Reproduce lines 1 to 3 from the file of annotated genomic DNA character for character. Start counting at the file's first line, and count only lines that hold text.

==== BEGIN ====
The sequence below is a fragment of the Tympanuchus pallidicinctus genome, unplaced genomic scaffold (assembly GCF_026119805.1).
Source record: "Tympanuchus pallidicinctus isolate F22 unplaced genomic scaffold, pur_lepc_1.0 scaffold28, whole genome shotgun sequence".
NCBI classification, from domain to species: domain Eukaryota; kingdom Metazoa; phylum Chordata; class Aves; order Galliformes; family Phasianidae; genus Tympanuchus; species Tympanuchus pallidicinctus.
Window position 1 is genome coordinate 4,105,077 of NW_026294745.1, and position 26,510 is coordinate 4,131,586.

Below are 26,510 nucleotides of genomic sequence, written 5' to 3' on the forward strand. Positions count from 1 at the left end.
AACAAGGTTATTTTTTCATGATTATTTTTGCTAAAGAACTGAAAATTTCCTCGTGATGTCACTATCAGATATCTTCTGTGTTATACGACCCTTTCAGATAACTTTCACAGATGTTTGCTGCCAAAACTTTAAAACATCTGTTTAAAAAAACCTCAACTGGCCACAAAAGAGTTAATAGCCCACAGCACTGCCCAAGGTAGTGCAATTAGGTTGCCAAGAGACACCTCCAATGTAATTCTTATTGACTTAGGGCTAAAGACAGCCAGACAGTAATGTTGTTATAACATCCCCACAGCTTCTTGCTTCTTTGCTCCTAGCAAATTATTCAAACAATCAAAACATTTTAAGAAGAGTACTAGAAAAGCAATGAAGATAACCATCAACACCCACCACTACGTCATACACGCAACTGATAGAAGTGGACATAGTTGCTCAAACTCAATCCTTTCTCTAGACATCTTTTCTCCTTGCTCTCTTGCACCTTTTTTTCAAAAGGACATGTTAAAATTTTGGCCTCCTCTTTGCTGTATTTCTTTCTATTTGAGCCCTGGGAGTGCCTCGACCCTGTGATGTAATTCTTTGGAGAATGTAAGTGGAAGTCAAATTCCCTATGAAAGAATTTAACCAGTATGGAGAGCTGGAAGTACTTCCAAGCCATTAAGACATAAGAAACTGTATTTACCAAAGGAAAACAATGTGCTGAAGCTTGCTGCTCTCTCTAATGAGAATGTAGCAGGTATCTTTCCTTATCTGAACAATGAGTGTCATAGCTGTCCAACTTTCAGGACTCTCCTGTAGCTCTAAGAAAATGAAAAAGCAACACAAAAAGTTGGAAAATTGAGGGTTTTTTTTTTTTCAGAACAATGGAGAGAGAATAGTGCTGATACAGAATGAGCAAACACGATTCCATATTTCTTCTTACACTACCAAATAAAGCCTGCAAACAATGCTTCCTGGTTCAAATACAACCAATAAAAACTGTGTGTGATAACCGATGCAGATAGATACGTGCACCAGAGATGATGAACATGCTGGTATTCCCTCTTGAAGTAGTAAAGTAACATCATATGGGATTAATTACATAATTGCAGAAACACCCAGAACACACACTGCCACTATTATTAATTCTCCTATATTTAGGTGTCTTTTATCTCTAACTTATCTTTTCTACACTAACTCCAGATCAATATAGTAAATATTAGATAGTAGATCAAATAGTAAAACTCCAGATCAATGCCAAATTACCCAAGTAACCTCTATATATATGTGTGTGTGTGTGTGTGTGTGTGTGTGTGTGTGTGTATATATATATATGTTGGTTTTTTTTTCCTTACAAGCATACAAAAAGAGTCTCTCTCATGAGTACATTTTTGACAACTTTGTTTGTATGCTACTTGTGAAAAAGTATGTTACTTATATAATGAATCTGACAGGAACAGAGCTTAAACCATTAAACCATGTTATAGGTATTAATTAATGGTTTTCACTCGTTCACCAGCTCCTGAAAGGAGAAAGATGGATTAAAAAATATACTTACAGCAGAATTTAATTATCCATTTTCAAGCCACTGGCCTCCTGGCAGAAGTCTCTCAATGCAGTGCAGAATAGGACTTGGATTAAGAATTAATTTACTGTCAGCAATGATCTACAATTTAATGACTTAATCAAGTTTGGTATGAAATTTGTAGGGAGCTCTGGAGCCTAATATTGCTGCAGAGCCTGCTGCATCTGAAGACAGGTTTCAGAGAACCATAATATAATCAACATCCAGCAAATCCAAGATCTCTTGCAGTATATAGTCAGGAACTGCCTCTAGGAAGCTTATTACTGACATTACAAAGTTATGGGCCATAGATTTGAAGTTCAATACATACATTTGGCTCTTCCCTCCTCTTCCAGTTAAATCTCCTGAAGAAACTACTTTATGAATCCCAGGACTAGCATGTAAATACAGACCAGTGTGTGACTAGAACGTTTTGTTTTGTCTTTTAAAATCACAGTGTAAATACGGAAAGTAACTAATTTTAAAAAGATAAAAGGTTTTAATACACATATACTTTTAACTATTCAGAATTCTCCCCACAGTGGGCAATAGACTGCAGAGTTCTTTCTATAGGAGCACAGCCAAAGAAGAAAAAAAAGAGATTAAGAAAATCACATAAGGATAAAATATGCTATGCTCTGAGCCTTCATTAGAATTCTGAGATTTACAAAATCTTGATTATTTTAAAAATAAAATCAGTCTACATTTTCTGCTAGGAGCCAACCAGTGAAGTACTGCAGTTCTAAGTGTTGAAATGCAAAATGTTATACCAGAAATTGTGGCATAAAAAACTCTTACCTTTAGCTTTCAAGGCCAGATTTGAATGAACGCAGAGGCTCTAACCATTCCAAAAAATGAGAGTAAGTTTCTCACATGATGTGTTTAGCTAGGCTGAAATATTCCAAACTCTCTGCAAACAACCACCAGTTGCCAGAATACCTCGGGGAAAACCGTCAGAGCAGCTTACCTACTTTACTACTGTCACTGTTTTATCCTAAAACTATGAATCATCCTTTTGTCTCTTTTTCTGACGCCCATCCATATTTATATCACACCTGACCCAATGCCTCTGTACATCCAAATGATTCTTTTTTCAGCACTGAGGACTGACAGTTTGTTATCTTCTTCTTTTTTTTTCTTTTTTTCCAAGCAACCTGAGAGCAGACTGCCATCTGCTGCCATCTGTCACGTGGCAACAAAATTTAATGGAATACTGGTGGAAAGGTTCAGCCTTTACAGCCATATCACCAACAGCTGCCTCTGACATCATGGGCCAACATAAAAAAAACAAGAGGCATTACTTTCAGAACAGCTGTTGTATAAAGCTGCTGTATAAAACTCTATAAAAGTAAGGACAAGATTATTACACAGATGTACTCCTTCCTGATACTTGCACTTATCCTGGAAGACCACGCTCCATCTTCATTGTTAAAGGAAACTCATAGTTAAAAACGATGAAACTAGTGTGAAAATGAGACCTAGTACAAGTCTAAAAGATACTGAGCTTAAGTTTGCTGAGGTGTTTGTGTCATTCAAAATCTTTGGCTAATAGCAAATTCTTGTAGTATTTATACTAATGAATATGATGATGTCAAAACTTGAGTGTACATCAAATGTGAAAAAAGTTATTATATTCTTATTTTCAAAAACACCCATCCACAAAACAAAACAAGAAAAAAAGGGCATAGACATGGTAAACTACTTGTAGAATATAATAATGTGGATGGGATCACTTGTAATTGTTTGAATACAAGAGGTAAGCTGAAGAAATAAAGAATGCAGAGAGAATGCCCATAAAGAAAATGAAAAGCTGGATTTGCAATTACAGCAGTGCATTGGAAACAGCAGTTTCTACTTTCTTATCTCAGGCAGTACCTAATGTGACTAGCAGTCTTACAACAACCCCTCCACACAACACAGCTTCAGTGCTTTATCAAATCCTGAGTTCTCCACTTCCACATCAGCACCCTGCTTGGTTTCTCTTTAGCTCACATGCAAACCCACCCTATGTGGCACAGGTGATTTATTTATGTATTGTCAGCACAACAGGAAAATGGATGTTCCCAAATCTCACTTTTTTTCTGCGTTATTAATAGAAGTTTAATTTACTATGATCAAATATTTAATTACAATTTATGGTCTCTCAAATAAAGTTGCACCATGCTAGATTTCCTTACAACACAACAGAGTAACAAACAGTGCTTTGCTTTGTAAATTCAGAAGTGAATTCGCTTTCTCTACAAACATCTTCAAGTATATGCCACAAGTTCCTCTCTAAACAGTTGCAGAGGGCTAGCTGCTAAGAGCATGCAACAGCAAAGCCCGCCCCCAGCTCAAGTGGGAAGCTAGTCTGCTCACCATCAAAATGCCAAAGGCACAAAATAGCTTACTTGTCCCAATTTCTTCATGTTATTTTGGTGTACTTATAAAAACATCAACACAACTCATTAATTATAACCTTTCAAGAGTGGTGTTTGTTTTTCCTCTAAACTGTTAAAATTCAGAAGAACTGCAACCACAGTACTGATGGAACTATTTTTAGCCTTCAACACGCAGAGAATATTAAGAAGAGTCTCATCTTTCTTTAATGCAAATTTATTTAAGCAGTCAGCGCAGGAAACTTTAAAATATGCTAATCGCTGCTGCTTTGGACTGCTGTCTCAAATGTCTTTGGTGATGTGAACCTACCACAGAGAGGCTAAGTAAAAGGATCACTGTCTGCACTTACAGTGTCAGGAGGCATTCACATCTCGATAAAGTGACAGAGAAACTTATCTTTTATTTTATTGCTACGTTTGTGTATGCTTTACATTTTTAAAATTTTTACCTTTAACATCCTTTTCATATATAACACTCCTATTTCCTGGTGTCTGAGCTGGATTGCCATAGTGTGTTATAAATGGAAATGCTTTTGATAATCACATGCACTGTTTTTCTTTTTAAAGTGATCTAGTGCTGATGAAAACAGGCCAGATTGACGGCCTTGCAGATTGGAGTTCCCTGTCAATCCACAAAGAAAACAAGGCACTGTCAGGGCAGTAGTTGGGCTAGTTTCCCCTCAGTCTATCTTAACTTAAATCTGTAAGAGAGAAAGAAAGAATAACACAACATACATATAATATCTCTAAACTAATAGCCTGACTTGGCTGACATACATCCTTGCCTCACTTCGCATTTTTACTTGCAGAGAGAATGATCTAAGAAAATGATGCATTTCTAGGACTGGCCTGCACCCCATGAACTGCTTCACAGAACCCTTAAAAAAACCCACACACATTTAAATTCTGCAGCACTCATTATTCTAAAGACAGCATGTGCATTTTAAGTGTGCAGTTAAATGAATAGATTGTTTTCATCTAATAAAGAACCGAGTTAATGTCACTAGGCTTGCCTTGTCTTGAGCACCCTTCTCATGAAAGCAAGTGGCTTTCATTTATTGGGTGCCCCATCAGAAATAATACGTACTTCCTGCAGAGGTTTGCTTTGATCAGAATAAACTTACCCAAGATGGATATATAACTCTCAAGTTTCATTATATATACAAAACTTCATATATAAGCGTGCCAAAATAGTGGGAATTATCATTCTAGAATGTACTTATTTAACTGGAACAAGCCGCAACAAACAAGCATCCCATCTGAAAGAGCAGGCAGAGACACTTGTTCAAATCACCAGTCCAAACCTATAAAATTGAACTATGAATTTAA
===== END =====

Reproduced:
The sequence below is a fragment of the Tympanuchus pallidicinctus genome, unplaced genomic scaffold (assembly GCF_026119805.1).
Source record: "Tympanuchus pallidicinctus isolate F22 unplaced genomic scaffold, pur_lepc_1.0 scaffold28, whole genome shotgun sequence".
NCBI classification, from domain to species: domain Eukaryota; kingdom Metazoa; phylum Chordata; class Aves; order Galliformes; family Phasianidae; genus Tympanuchus; species Tympanuchus pallidicinctus.